Idealab Capital Partners has a new name and plans to open new offices in
Los Angeles and Silicon Valley, according to managing directors Bill Elkus
and Erik Lassila. The offices, along with the pleasantly incubator-free
name Clearstone Venture Partners, are part of the firms strategy to
survive an investment climate increasingly wary of venture investors who
made their fortune the height of the dot-com boom.
Founded in 1998 in Pasadena, Calif., the firm is searching for a new
home in Los Angeles, although in the meantime it continues to share office
space with Bill Grosss beleaguered incubator idealab!. Mr. Elkus,
who expects to settle on a new space shortly, said he plans to add to
the team of eight in the firms Los Angeles office. The firm has
already announced one of its new venture partner hires, Leonid Kazovsky,
a professor of electrical engineering at Stanford and head of the universitys
optical communication research laboratory.
Mr. Lassila will oversee the firms expansion in Silicon Valley.
According to Mr. Lassila, the firm has already settled on a space on Sand
Hill Road and plans to add another partner to its team of four by the
end of the year. The new partner will focus on early-stage deals in software
News of the firms new name and location were preceded by Clearstone
Venture Partners decision to forgo raising its third fund, with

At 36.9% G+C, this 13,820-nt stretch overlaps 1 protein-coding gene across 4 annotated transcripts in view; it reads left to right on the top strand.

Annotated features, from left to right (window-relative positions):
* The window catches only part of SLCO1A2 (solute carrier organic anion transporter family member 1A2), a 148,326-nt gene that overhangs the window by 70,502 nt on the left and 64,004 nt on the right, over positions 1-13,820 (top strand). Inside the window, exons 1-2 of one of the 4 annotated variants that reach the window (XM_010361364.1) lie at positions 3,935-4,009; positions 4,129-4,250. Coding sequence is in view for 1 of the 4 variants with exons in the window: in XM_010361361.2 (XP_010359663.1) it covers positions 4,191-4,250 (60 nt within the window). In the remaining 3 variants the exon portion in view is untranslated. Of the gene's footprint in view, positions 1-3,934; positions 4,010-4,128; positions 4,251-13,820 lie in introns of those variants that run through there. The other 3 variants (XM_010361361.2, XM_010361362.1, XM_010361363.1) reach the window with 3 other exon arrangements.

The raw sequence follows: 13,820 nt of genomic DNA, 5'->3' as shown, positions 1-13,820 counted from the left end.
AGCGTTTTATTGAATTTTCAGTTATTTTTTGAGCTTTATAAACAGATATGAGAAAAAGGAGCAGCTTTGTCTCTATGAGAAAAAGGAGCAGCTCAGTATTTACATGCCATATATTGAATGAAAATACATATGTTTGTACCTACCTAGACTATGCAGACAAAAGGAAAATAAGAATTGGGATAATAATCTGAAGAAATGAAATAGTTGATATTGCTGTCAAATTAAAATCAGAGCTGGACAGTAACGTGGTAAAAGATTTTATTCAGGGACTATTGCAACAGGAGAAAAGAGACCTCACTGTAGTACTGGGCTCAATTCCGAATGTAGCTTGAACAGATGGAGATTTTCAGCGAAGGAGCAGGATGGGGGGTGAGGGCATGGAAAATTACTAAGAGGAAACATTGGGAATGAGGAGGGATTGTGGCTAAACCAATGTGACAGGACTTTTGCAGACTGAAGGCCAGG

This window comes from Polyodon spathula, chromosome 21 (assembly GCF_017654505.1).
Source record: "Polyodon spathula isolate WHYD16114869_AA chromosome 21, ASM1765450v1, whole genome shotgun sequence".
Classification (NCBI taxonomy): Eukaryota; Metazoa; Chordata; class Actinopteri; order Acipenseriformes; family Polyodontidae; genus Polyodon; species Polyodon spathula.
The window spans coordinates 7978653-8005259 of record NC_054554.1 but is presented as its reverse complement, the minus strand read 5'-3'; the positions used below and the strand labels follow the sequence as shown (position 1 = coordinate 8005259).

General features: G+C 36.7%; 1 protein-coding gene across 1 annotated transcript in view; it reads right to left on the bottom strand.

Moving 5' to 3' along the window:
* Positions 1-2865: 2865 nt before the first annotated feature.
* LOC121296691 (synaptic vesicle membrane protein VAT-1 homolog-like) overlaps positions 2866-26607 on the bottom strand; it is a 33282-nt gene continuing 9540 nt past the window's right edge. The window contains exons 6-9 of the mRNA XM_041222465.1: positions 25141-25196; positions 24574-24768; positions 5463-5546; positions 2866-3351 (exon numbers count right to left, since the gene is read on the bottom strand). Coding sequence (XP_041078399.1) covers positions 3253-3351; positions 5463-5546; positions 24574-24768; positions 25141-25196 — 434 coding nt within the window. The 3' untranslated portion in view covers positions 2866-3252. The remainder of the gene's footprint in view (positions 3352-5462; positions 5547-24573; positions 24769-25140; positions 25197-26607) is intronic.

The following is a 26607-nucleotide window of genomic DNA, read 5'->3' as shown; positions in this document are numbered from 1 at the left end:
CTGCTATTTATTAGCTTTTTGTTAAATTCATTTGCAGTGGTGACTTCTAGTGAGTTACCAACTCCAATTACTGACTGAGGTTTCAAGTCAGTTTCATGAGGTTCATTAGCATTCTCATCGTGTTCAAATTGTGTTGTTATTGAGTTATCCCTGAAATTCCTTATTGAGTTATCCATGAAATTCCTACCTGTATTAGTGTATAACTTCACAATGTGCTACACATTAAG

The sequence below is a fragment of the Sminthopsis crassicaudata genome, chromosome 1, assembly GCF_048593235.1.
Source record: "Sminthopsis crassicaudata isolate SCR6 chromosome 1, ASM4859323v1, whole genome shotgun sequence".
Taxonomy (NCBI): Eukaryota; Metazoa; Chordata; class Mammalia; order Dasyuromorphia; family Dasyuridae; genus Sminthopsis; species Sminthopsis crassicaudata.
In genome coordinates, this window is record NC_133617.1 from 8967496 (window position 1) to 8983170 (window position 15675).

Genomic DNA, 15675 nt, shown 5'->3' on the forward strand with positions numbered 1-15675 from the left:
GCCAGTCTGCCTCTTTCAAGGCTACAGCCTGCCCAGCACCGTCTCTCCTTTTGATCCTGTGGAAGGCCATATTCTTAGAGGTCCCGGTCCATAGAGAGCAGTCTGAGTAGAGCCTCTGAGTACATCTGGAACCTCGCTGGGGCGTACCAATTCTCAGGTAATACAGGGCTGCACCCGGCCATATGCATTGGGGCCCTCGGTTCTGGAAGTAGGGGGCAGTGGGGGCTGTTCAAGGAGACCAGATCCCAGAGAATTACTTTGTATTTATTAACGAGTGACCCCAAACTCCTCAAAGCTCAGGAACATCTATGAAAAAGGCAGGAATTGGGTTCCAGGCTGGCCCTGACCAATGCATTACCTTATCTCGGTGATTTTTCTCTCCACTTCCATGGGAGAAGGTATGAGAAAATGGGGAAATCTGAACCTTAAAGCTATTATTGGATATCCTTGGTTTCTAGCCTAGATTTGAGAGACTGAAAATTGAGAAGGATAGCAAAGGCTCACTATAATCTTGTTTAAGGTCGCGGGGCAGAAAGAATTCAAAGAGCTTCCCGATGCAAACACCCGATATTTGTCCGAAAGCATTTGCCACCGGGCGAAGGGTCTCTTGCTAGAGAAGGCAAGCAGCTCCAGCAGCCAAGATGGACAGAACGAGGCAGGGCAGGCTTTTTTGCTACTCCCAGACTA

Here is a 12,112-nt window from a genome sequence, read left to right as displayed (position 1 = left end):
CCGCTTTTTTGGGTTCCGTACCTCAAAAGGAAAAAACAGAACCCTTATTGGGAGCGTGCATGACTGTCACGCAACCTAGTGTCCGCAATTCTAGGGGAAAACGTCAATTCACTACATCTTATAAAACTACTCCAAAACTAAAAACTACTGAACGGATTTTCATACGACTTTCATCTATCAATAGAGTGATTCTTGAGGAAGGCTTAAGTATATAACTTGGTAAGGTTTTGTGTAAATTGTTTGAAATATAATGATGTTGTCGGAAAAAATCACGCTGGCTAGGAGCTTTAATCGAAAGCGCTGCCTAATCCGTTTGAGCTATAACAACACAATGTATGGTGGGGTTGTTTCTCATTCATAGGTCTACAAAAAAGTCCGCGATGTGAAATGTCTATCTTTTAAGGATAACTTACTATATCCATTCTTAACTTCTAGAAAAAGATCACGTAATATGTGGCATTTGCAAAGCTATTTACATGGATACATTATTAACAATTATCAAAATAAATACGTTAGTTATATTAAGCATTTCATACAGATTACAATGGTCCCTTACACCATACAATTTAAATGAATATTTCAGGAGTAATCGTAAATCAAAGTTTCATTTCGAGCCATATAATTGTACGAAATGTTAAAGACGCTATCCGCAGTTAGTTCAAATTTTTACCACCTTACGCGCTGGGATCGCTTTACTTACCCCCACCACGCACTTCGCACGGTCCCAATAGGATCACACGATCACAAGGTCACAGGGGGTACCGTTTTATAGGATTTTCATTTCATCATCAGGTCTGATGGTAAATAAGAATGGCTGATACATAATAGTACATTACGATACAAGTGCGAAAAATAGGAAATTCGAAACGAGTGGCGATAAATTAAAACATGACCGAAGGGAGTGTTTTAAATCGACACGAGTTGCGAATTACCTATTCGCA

a target of $500 million. Mr. Elkus said the decision, which was reached
last month, was due to the firms slower investment pace. Asked if
the fund-raising was cancelled due to lack of interest on part of investors,
Mr. Elkus said the firm nixed the idea before many of its potential investors
had a chance to respond to the offer.
According to Mr. Lassila, the decision was also influenced by the fact
that many of the companies in the firms portfolio will not require
as much follow-on financing as originally planned because theyve
reduced their burn rates. In recent months several of the firms
portfolio companies have announced layoffs, including San Mateo, Calif.-based
Zelerate, a provider of open source e-commerce business applications,
and Jobs.com of Irving, Texas, an online career recruitment and information
resource, which filed for Chapter 11 bankruptcy protection.
Mr. Elkus stresses that the firm continues to support all of its companies,
but wouldnt disclose how much of the $200 million left from its
second fund is earmarked for follow-on financing. That number changes
week to week, he said.
He said the firm still has enough to make at least eight to 12 new investments.
Mr. Lassila expects the remaining capital to carry the fund through 2002.
The firm has just closed deals with Neomar, a wireless software company,
SummitLogic, an enterprise application provider, and Zyoptics, a wireless
optical networking company.